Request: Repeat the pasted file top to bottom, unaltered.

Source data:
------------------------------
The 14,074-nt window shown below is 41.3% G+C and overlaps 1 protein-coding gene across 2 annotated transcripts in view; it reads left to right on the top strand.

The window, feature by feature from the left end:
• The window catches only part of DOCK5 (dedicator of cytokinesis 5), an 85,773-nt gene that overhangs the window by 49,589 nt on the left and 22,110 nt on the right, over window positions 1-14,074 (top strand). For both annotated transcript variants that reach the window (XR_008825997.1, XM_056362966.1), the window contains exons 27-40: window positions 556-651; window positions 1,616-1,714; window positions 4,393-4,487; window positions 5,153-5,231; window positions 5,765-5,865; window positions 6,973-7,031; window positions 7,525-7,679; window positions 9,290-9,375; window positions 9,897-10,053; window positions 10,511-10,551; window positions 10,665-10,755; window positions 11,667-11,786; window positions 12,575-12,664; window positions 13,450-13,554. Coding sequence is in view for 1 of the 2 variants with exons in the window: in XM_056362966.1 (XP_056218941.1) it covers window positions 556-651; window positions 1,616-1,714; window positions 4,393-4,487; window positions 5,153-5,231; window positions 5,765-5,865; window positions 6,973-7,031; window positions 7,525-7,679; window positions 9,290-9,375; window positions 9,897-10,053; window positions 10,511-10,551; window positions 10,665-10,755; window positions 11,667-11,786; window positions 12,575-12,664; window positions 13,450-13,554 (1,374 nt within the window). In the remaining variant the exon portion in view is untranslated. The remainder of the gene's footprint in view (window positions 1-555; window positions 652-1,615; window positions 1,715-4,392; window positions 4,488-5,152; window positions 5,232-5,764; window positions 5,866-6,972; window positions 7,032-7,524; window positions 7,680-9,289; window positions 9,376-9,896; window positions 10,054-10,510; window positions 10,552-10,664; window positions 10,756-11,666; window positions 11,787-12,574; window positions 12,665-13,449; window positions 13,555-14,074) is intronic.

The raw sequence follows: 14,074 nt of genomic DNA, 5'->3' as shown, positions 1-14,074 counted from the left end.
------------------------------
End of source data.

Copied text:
The 14,074-nt window shown below is 41.3% G+C and overlaps 1 protein-coding gene across 2 annotated transcripts in view; it reads left to right on the top strand.

The window, feature by feature from the left end:
• The window catches only part of DOCK5 (dedicator of cytokinesis 5), an 85,773-nt gene that overhangs the window by 49,589 nt on the left and 22,110 nt on the right, over window positions 1-14,074 (top strand). For both annotated transcript variants that reach the window (XR_008825997.1, XM_056362966.1), the window contains exons 27-40: window positions 556-651; window positions 1,616-1,714; window positions 4,393-4,487; window positions 5,153-5,231; window positions 5,765-5,865; window positions 6,973-7,031; window positions 7,525-7,679; window positions 9,290-9,375; window positions 9,897-10,053; window positions 10,511-10,551; window positions 10,665-10,755; window positions 11,667-11,786; window positions 12,575-12,664; window positions 13,450-13,554. Coding sequence is in view for 1 of the 2 variants with exons in the window: in XM_056362966.1 (XP_056218941.1) it covers window positions 556-651; window positions 1,616-1,714; window positions 4,393-4,487; window positions 5,153-5,231; window positions 5,765-5,865; window positions 6,973-7,031; window positions 7,525-7,679; window positions 9,290-9,375; window positions 9,897-10,053; window positions 10,511-10,551; window positions 10,665-10,755; window positions 11,667-11,786; window positions 12,575-12,664; window positions 13,450-13,554 (1,374 nt within the window). In the remaining variant the exon portion in view is untranslated. The remainder of the gene's footprint in view (window positions 1-555; window positions 652-1,615; window positions 1,715-4,392; window positions 4,488-5,152; window positions 5,232-5,764; window positions 5,866-6,972; window positions 7,032-7,524; window positions 7,680-9,289; window positions 9,376-9,896; window positions 10,054-10,510; window positions 10,552-10,664; window positions 10,756-11,666; window positions 11,787-12,574; window positions 12,665-13,449; window positions 13,555-14,074) is intronic.

The raw sequence follows: 14,074 nt of genomic DNA, 5'->3' as shown, positions 1-14,074 counted from the left end.